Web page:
Curr. Diabetes Rep.
2006
, vol. 
6
 (pg. 
47
-
54
)
10
Robinson
 
L. E.
Graham
 
T. E.
 
Metabolic syndrome, a cardiovascular disease risk factor: role of adipocytokines and impact of diet and physical activity
Can. J. Appl. Physiol.
2004
, vol. 
29
 (pg. 
808
-
829
)
11
Spinler
 
S. A.
 
Challenges associated with metabolic syndrome
Pharmacotherapy
2006
, vol. 
26
 (pg. 
209S
-
217S
)
12
Archer
 
Z. A.
Rayner
 
D. V.
Rozman
 
J.
Klingenspor
 
M.
Mercer
 
J. G.
 
Normal distribution of body weight gain in male Sprague-Dawley rats fed a high-energy diet
Obes. Res.
2003
, vol. 
11
 (pg. 
1376
-
1383
)
13
Axen
 
K. V.
Axen
 
K.
 
Very low-carbohydrate versus isocaloric high-carbohydrate diet in dietary obese rats
Obesity
2006
, vol. 
14
 (pg. 
1344
-
1352
)
14
Bartol-Munier
 
I.
Gourmelen
 
S.
Pevet
 
P.
Challet
 
E.
 
Combined effects of high-fat feeding and circadian desynchronization
Int. J. Obes.
2006
, vol. 
30
 (pg. 
60
-
67
)
15
Büttner
 
R.
Parhofer
 
K. G.
Woenckhaus
 
M.
, et al 
Defining high-fat-diet rat models: metabolic and molecular effects of different fat types
J. Mol. Endocrinol.
2006
, vol. 
36
 (pg. 
485
-
501
)
16
Jang
 
I. S.
Hwang
 
D. Y.
Chae
 
K. R.
, et al 
Role of dietary fat type in the development of adiposity from dietary obesity-susceptible Sprague-Dawley rats
Br. J. Nutr.
2003
, vol. 
89
 (pg. 
429
-
438
)
17
Woods
 
S. C.
Seeley
 
R. J.
Rushing
 
P. A.
D'Alessio
 
D.
Tso
 
P.
 
A controlled high-fat diet induces an obese syndrome in rats
J. Nutr.
2003
, vol. 
133
 (pg. 
1081
-
1087
)
18
Matthews
 
D. R.
Hosker
 
J. P.
Rudenski
 
A. S.
Naylor
 
B. A.
Treacher
 
D. F.
Turner
 
R. C.
 
Homeostasis model assessment: insulin resistance and β-cell function from fasting plasma glucose and insulin concentrations in man
Diabetologia
1985
, vol. 
28
 (pg. 
412
-
419
)
19
Takahashi
 
M.
Ikemoto
 
S.
Ezaki
 
O.
 
Effect of the fat/carbohydrate ratio in the diet on obesity and oral glucose tolerance in C57BL/6J mice
J. Nutr. Sci. Vitaminol.
1999
, vol. 
45
 (pg. 
583
-
593
)
20
Boozer
 
C. N.
Schoenbach
 
G.
Atkinson
 
R. L.
 
Dietary fat and adiposity: a dose-response relationship in adult male rats fed isocalorically
Am. J. Physiol.
1995
, vol. 
268
 (pg. 
E546
-
E550
)
21
Lee
 
J. S.
Pinnamaneni
 
S. K.
Eo
 
S. J.
, et al 
Saturated, but not n-6 polyunsaturated, fatty acids induce insulin resistance: role of intramuscular accumulation of lipid metabolites
J. Appl. Physiol.
2006
, vol. 
100
 (pg. 
1467
-
1474
)
22
Morens
 
C.
Sirot
 
V.
Scheurink
 
A. J.
Van Dijk
 
G.
 
Low-carbohydrate diets affect energy balance and fuel homeostasis differentially in lean and obese rats
Am. J. Physiol. Regul. Integr. Comp. Physiol.
2006
, vol. 
291
 (pg. 
R1622
-
R1629
)
23
Pichon
 
L.
Huneau
 
J. F.
Fromentin
 
G.
Tome
 
D.
 
A high-protein, high-fat, carbohydrate-free diet reduces energy intake, hepatic lipogenesis, and adiposity in rats
J. Nutr.
2006
, vol. 
136
 (pg. 
1256
-
1260
)
24
Storlien
 
L. H.
Higgins
 
J. A.
Thomas
 
T. C.
, et al 
Diet composition and insulin action in animal models
Br. J. Nutr.
2000
, vol. 
83
 
Suppl. 1
(pg.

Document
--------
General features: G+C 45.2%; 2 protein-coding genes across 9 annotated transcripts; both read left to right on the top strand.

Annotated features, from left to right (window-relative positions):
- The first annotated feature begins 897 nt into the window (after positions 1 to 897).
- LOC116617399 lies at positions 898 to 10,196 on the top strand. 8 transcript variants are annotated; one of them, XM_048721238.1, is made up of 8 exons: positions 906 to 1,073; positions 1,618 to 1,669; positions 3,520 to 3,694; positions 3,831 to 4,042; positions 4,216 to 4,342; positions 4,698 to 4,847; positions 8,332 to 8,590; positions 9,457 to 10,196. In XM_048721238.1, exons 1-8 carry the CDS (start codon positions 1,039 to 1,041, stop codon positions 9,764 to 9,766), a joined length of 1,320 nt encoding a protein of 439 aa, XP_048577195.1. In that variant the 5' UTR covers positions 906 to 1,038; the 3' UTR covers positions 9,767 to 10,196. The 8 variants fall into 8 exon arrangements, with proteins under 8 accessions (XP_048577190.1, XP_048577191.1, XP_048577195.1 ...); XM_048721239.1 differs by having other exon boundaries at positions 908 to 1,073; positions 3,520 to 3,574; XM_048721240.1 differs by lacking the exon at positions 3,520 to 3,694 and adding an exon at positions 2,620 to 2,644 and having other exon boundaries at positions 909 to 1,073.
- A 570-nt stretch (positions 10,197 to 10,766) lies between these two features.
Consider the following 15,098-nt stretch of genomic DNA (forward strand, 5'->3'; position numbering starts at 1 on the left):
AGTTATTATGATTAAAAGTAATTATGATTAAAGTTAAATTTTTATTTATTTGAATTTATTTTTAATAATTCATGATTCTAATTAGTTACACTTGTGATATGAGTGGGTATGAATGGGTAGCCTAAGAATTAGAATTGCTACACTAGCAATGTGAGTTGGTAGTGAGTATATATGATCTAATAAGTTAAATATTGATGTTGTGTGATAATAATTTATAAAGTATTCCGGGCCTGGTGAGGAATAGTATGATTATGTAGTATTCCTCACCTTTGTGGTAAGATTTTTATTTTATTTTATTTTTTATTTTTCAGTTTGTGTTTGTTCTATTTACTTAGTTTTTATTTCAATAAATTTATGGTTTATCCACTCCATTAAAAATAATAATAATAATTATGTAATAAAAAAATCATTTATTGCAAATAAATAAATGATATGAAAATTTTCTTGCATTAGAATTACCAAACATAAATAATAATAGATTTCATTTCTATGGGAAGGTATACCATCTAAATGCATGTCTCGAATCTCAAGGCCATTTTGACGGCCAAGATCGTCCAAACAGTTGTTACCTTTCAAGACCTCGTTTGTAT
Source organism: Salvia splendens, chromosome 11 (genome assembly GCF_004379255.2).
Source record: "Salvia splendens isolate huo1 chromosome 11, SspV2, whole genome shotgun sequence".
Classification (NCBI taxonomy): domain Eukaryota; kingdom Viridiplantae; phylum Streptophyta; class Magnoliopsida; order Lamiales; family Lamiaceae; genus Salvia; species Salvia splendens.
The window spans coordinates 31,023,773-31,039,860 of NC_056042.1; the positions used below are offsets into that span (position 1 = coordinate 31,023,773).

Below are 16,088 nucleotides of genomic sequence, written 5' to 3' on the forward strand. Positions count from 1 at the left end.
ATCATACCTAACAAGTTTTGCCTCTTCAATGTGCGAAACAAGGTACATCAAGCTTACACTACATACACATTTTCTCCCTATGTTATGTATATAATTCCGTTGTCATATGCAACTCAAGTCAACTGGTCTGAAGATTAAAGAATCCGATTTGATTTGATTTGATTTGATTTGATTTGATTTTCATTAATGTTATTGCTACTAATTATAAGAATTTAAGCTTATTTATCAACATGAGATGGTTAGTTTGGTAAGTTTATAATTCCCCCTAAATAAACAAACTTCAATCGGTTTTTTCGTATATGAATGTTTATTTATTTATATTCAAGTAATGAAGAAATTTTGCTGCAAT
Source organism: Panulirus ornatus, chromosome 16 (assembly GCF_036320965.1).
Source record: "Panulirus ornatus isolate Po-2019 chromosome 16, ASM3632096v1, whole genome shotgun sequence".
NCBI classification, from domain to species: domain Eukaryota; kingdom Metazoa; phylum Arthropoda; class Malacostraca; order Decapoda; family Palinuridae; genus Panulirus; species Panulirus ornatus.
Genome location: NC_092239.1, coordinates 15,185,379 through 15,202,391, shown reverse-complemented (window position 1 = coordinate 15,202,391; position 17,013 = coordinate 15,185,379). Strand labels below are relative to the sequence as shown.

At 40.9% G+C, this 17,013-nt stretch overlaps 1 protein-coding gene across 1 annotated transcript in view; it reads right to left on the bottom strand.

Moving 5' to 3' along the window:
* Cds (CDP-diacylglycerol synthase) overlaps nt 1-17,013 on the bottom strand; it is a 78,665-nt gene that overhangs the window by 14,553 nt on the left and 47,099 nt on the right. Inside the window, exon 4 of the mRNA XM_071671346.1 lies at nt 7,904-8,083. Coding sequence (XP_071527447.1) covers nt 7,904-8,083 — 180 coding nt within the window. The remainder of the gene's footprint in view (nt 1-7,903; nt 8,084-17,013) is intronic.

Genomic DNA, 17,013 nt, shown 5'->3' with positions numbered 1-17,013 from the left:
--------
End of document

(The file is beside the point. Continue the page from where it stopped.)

S85
-
S90
)
25
Wang
 
H.
Storlien
 
L. H.
Huang
 
X. F.
 
Effects of dietary fat types on body fatness, leptin, and ARC leptin receptor, NPY, and AgRP mRNA expression
Am. J. Physiol. Endocrinol. Metab.
2002
, vol. 
282
 (pg. 
E1352
-
E1359
)
26
Oudart
 
H.
Groscolas
 
R.
Calgari
 
C.
, et al 
Brown fat thermogenesis in rats fed high-fat diets enriched with n-3 polyunsaturated fatty acids
Int. J. Obes.
1997
, vol. 
21
 (pg. 
955
-
962
)
27
Storlien
 
L. H.
Kraegen
 
E. W.
Chisholm
 
D. J.
Ford
 
G. L.
Bruce
 
D. G.
Pascoe
 
W. S.
 
Fish oil prevents insulin resistance induced by high-fat feeding in rats
Science
1987
, vol. 
237
 (pg. 
885
-
888
)
28
Samaha
 
F. F.
 
Effect of very high-fat diets on body weight, lipoproteins, and glycemic status in the obese
Curr. Atheroscler. Rep.
2005
, vol. 
7
 (pg. 
412
-
420
)
29
Okamoto
 
Y.
Kihara
 
S.
Funahashi
 
T.
Matsuzawa
 
Y.
Libby
 
P.
 
Adiponectin: a key adipocytokine in metabolic syndrome
Clin. Sci.
2006
, vol. 
110
 (pg. 
267
-
278
)
30
Kadowaki
 
T.
Yamauchi
 
T.
Kubota
 
N.
Hara
 
K.
Ueki
 
K.
Tobe
 
K.
 
Adiponectin and adiponectin receptors in insulin resistance, diabetes, and the metabolic syndrome
J. Clin. Invest.
2006
, vol. 
116
 (pg. 
1784
-
1792
)
31
Santaniemi
 
M.
Kesaniemi
 
Y. A.
Ukkola
 
O.
 
Low plasma adiponectin concentration is an indicator of the metabolic syndrome
Eur. J. Endocrinol.
2006
, vol. 
155
 (pg. 
745
-
750
)
32
Abbasi
 
F.
Chu
 
J. W.
Lamendola
 
C.
, et al 
Discrimination between obesity and insulin resistance in the relationship with adiponectin
Diabetes
2004
, vol. 
53
 (pg. 
585
-
590
)
33
Weyer
 
C.
Funahashi
 
T.
Tanaka
 
S.
, et al 
Hypoadiponectinemia in obesity and type 2 diabetes: close association with insulin resistance and hyperinsulinemia
J. Clin. Endocrinol. Metab.
2001
, vol. 
86
 (pg. 
1930
-
1935
)
34
Gardner
 
C. D.
Kiazand
 
A.
Alhassan
 
S.
, et al 
Comparison of the Atkins, Zone, Ornish, and LEARN diets for change in weight and related risk factors among overweight premenopausal women
JAMA, J. Am. Med. Assoc.
2007
, vol. 
297
 (pg. 
969
-
977
)
35
Dansinger
 
M. L.
Schaefer
 
E. J.
 
Low-carbohydrate or low-fat diets for the metabolic syndrome?
Curr. Diabetes Rep.
2006
, vol. 
6
 (pg. 
55
-
63
)